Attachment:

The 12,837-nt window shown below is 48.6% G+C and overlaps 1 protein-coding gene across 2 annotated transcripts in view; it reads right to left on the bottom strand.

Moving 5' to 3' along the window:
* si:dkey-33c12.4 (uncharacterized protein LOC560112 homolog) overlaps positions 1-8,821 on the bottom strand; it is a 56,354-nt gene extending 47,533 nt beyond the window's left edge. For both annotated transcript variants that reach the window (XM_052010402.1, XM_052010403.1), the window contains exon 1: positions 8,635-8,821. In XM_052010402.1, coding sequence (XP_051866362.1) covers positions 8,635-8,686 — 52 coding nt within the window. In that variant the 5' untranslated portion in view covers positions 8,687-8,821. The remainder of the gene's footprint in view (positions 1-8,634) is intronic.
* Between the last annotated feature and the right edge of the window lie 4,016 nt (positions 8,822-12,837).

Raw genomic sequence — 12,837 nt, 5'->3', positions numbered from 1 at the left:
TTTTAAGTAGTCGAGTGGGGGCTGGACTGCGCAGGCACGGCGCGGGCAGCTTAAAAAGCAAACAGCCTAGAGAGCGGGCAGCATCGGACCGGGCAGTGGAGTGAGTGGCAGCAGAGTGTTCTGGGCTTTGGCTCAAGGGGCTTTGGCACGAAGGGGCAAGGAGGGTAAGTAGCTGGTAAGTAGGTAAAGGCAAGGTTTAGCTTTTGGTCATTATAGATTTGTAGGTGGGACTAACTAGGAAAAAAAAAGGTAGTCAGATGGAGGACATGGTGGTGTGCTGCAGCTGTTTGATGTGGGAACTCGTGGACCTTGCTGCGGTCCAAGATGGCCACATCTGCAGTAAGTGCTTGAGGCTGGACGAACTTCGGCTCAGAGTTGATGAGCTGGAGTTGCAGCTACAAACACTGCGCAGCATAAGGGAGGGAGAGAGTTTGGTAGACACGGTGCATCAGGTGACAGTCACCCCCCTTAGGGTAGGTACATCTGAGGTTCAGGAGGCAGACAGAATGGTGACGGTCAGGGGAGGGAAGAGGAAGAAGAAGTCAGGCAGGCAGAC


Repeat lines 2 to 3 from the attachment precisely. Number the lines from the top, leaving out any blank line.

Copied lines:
Moving 5' to 3' along the window:
* si:dkey-33c12.4 (uncharacterized protein LOC560112 homolog) overlaps positions 1-8,821 on the bottom strand; it is a 56,354-nt gene extending 47,533 nt beyond the window's left edge. For both annotated transcript variants that reach the window (XM_052010402.1, XM_052010403.1), the window contains exon 1: positions 8,635-8,821. In XM_052010402.1, coding sequence (XP_051866362.1) covers positions 8,635-8,686 — 52 coding nt within the window. In that variant the 5' untranslated portion in view covers positions 8,687-8,821. The remainder of the gene's footprint in view (positions 1-8,634) is intronic.